Debug connector

It’s often needed to connect a SWD debugger to a board.

We found Black Magic Probe to work well, for a variety of MCUs, and it doesn’t require openocd. You can use their beautifully made hardware, or flash an existing board with Black Magic firmware. People also often use ST Link v2 clones, especially for STM chips.

One way or another, you need to connect the SWDIO and SWCLK lines from the debugger to the MCU. Often these are connected to test pins, to which you have to solder. Sometimes there is a standard 0.05” 10 pin ARM debug connector, however these require a part to be soldered on the board. Otherwise, people use a footprint on the PCB to which they connect a special proprietary (and expensive) connector cable.

Here we propose two simple and cost effective solutions, which do not require soldering, and has zero PCB cost.

Hack-connect XS

The idea is to use a standard 2x5 pin 0.05” IDC ARM-Cortex debug connector and plug in a male 0.05” header into it (a male 0.05” IDC could be also used, but they are harder to find). Then we put 22mil holes on the PCB with standard 50mil pin spacing, but 62mil row spacing. The male pins lock into the holes.

Hack-connect XS parts

Hack-connect XS connected

The restricted area (where the plastic from the header touches the PCB) is only about 5x3mm, and is usually further reduced by placing the connector in the corner of the board. Further, no components higher than 2mm can be placed under the connector itself (most small passives fit). We use the following pinout:

Hack-connect XS layout

The white line on the silk shows the side of the PCB where the connector should be plugged in, and also the side where the red wire on the ribbon cable is. Note that it is impossible to plug it incorrectly.

Pins 1-4 are the same as on Cortex connector. Unfortunately, Cortex connector places nRESET line on pin 10, which is way out. We instead use pin 5 for RESET (which is GND on Cortex connector). To make this work, we suggest you do one of the following:

  • not insert the male pin 5 into your connector (not ideal, since it’s now possible to connect the cable incorrectly)
  • not connect the RESET line on your board
  • cut the cable connected to pin 5 (you can cut all wires 5-10); optionally connect that cable through a tactile button to GND to get an external reset button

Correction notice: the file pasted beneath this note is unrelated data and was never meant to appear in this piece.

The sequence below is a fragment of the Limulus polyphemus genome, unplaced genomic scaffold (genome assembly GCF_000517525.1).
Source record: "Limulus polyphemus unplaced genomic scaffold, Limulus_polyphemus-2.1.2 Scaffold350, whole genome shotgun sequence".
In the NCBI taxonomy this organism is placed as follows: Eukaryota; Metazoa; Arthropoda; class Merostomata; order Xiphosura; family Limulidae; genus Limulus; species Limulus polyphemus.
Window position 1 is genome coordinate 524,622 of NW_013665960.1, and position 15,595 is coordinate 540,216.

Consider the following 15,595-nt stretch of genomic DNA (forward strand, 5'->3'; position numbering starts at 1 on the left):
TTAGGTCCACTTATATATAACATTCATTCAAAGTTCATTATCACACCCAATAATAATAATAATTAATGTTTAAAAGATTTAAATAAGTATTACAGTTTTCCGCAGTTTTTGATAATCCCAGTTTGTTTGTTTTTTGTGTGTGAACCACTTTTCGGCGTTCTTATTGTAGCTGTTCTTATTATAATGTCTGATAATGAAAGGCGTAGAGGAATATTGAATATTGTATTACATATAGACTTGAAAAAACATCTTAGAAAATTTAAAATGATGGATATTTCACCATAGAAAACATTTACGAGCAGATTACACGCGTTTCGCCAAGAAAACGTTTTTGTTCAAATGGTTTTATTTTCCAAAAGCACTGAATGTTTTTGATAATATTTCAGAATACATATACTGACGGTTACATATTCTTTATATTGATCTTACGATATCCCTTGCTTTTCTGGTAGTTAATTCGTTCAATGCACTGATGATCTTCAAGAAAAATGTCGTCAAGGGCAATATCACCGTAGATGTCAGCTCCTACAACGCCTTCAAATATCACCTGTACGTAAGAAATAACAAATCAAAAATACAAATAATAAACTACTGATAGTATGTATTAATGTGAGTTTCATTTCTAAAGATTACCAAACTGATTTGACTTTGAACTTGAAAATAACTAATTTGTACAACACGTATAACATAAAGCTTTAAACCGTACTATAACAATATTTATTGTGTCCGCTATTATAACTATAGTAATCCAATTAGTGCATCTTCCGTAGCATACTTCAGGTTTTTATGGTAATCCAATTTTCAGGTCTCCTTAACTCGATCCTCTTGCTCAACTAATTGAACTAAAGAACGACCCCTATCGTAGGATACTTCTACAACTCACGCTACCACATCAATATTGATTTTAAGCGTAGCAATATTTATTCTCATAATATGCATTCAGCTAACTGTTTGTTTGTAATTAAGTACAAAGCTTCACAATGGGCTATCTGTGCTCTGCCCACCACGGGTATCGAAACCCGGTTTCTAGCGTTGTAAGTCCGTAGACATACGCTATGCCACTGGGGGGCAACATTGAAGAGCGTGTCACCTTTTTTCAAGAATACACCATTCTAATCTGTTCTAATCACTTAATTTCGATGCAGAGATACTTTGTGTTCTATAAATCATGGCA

• use a debugger with custom connector (it will still work with standard Cortex connector, as there is several GND lines)

It works well to put a drop of super-glue on the connector, to keep the male header and female housing together. Otherwise, the male header will often stay in the board when unplugging.

Pogo-connector

It’s also possible to create a connector with pogo pins for quick programming of a number of devices or use in a test rig.

Hack-connect XS pogo programming

Use P50-E2 0.68mm diameter pins (head diameter of 0.9mm).

You can use two Hack-connector XS PCBs to hold the pins together, but you will need to order the holes a little bigger.

Hack-connect XS pogo with 2 PCBs

Once everything is in place, use glue gun or similar to secure the pins to the PCBs.

Hack-connect XS pogo with glue

CAD files

Libraries for PCB design software will be made available in the GitHub repo. Currently, there’s one for EagleCAD.

Hack-connect classic

Use a standard 0.1” spacing header holes with 40mil drill and place them so that the middle of the holes are exactly 0.1” from the edge of the board. Then use a two-row male header, and plug it into the holes on the short side and connect female jumper cables on the long side. The header will bend a little, forcing good electrical connection. You usually want to plug it starting from the edge.

Debug connector

Plugging it in

Two row connector

Like the above, but use castellated holes for the second row of pins.

Pinout

The recommended pinout of one row header:

GND SWCLK 3V SWDIO

Do not put 3V and GND on opposite ends, since plugging the connector the wrong way would cause -3V to run through MCU.

You can add another GND connection to the right to make the plug symmetric as far as power is concerned. If you want to add a RESET pin, or a logging pin (possibly SWO, but can be custom as well), also add it to the right.

Note that with the two row cable plugged into a one row of holes, it only matter if you plug it in from the top or bottom of the board, which is quite easy to notice. Rotating the connector will result in no electrical connection.

Credits

Various pieces of the idea came from Steve Hodges, Jonny Austin, Michal Moskal, and James Devine.